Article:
Since May, the US has accelerated the promotion of its so-called Indo-Pacific Strategy, and launched a diplomatic offensive around China. The South Pacific region has been unilaterally listed by the US in its Indo-Pacific Strategy as a key part. In the joint statement from Quad leaders released in Tokyo on May 24, there is a separate paragraph emphasizing the Quad countries will further enhance cooperation with Pacific island countries. Taking the US and Australia’s words and deeds over the past few months into consideration, we can easily decipher their diplomatic rhetoric and grasp the unspoken message: The US and Australia have declared that they will “confront China” and “compete for influence” with China.
In this context, it is not difficult to understand the attempt of the US and Australia to disrupt the cooperation between China and South Pacific island countries. Before Wang’s visit, State Department spokesperson Ned Price said that the US is concerned that China is seeking to reach agreements with Pacific island nations in what may be a rushed, non-transparent process. Australia’s new foreign affairs minister, Penny Wong, who assumed the position four days earlier, hastily traveled to Fiji ahead of Wang’s visit. Australian Prime Minister Anthony Albanese said bluntly the former government had “dropped the ball” in its engagement with the Pacific and Australia “can’t afford to do that.” This kind of attention paid to the region is actually a contempt for the sovereignty of the South Pacific island countries, restricting those island countries’ normal international exchanges by posing to be their “parents.” This is precisely what the South Pacific island countries which have a growing sense of independence and autonomy most resent.
For Washington, the South Pacific region has long been synonymous with “nuclear weapons testing grounds” and “nuclear waste dumping grounds,” while Australia blatantly calls the region its “backyard.” In February, US Secretary of State Antony Blinken visited Fiji in a rushed manner. Acting Fijian Prime Minister Aiyaz Sayed-Khaiyum bluntly said there was a general feeling in Pacific island countries that “Washington is talking about us, not talking to us.” Everyone knows that if it weren’t for China, the US and Australia would probably not have bent over to look at those South Pacific island countries. Climate change is the very issue that South Pacific island countries most care about. In November, when former Australian prime minister Scott Morrison spoke at the UN Climate Summit, he even referred to “tackling climate change” as “tackling China.” He spoke his mind.
Among all the accusations made by the US and Australia to smear and attack Wang’s trip to the South Pacific, the most absurd version is that “cooperation between China and South Pacific island countries will trigger a new Cold War.” By saying so, they are exposing themselves. But we can understand the various behaviors of the US and Australia from this perspective, and strongly warn them not to introduce a “new Cold War” into the South Pacific, the Asia-Pacific, and anywhere in the world.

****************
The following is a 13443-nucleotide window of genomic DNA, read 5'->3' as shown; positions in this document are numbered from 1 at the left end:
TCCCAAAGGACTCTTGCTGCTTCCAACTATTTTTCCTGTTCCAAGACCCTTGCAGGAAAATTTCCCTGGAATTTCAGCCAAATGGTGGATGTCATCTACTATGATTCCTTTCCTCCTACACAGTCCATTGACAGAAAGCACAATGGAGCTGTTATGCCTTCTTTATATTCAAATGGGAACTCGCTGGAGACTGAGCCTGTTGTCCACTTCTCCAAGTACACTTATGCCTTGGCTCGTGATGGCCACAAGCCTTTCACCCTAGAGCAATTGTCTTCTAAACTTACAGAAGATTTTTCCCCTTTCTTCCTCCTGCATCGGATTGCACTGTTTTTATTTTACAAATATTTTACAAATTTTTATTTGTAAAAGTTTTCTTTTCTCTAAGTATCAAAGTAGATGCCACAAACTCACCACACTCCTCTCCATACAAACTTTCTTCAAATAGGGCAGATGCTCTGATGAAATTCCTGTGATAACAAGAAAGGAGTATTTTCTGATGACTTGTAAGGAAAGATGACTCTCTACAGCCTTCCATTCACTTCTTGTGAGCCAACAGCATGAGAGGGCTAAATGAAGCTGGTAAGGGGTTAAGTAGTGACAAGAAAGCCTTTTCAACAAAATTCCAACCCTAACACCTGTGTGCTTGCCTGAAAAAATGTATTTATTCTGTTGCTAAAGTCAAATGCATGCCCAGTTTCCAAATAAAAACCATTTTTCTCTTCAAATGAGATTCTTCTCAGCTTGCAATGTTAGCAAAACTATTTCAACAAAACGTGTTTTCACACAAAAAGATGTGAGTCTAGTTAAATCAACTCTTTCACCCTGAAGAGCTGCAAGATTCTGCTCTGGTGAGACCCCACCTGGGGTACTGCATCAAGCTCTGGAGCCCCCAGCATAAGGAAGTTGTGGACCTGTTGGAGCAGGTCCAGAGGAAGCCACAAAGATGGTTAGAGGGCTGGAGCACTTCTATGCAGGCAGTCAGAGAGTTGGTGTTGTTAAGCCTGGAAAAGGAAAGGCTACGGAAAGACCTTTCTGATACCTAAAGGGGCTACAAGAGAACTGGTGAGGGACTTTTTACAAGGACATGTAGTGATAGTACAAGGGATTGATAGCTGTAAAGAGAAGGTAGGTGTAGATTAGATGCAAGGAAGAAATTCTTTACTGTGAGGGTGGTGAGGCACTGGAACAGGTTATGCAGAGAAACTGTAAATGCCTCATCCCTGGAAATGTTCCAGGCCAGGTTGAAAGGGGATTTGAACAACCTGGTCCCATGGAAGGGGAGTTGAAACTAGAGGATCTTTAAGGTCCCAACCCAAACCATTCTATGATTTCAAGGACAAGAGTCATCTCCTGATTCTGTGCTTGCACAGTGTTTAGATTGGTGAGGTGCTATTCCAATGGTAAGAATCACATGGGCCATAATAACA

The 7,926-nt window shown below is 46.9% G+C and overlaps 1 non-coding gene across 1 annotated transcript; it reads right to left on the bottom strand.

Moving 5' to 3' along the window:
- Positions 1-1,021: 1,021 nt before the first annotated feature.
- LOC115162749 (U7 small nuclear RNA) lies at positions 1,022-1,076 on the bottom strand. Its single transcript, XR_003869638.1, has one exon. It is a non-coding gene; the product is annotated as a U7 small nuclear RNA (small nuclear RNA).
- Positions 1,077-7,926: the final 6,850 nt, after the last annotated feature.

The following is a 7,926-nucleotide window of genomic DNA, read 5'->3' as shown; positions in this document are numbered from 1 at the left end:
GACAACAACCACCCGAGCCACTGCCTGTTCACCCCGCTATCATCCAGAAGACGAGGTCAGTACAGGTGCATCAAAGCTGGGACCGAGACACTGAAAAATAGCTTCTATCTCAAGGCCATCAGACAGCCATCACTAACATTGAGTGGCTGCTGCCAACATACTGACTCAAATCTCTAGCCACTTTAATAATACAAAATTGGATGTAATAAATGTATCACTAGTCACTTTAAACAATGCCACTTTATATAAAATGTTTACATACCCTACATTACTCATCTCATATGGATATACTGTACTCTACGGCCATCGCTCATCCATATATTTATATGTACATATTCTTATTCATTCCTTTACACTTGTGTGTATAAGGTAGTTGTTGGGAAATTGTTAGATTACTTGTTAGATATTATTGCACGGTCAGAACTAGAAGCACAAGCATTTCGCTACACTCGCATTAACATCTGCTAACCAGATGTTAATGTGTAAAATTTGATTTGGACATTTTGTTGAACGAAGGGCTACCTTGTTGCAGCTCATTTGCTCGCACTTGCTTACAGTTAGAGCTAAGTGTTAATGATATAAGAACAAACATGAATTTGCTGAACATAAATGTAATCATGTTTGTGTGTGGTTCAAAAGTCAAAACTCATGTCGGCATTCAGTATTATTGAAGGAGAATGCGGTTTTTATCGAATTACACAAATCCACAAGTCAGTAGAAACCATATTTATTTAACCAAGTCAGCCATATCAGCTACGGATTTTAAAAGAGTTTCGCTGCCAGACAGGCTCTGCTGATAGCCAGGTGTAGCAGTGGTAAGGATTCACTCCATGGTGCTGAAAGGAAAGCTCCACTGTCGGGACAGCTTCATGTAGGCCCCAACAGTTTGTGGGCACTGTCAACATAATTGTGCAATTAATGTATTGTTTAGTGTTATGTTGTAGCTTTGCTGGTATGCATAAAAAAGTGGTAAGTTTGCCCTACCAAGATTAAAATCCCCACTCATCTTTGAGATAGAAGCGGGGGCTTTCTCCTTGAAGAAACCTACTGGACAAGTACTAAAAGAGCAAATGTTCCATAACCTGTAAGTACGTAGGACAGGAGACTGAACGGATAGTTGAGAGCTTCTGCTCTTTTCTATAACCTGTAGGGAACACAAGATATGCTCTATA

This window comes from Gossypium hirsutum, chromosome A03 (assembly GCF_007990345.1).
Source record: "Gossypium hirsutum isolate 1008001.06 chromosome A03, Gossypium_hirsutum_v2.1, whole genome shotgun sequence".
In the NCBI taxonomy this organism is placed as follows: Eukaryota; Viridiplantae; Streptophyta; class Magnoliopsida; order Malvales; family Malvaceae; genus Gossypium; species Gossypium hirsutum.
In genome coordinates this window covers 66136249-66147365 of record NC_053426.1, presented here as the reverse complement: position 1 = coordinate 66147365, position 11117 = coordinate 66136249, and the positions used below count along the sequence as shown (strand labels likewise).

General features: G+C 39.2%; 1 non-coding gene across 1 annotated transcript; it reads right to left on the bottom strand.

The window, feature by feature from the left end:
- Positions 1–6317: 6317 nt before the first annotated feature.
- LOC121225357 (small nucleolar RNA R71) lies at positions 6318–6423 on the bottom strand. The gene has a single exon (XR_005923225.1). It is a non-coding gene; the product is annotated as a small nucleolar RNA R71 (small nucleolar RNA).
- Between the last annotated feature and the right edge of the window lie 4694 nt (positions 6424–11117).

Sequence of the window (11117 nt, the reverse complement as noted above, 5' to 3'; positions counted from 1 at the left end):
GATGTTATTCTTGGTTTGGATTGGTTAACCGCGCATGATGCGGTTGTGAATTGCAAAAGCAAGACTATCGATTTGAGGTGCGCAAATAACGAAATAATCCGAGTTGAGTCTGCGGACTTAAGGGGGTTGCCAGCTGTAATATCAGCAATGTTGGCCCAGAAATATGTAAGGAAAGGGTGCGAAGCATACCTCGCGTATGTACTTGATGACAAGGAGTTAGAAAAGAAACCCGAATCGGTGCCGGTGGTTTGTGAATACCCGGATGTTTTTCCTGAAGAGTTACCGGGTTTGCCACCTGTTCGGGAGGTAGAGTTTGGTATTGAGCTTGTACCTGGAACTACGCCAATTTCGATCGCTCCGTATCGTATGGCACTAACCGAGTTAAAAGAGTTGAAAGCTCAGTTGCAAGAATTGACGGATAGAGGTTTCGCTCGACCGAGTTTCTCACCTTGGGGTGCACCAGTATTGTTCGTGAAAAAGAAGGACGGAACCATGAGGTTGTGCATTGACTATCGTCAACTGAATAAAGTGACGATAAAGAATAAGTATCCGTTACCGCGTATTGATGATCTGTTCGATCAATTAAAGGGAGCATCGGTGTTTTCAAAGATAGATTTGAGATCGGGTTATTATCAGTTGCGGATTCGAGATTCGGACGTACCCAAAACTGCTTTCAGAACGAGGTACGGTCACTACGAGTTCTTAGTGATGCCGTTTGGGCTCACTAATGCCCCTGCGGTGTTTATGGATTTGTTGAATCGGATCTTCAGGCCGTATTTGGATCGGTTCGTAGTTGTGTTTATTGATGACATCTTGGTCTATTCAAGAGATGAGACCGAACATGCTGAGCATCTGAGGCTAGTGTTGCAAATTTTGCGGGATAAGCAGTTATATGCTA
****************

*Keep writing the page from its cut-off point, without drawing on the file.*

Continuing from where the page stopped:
We have seen that South Pacific island countries, which are regarded as “kindergarten children” by the US and Australia, still remain sober and calm in the face of coercion and inducements from Washington and Canberra. They do not want to be dragged into the geopolitical competition between major powers, but they always focus on climate change, ocean governance and sustainable development. They welcome all countries with goodwill and sincerity, showing the maturity and rationality of diplomacy. One of the reasons why China’s relations with South Pacific countries can develop so fast is that everyone refuses to fall into Washington’s playbook, and it is even more impossible for them to be confined to the circle defined by Canberra.
The people of South Pacific island countries hope to be respected and live a good life. At an international conference, some Australian scholars shared their experience of visiting these countries in recent years: When they got off the plane, they saw that the airport runway and terminal building were renovated; everything was different from 10 years ago. The local people have made money by working in Chinese enterprises, and their living standards have improved significantly. They asked themselves: What did we do in the island countries before?
In the first stop of his visit to the Solomon Islands, Wang pointed out when answering a reporter’s question, “Pacific island countries are all sovereign and independent countries. They are not the backyard of anyone. All the Pacific Island countries are entitled to make their own choice instead of being just mere followers of others.” Practice has proven that, in the face of China’s insistence on mutual respect, equality and mutual benefit, and common development, the “suzerain” style of a bossy attitude has gone against the will of the people. The US and Australia can “be themselves” as much as possible, but times have changed. Eventually they will realize who is actually the one unwelcome in the Pacific.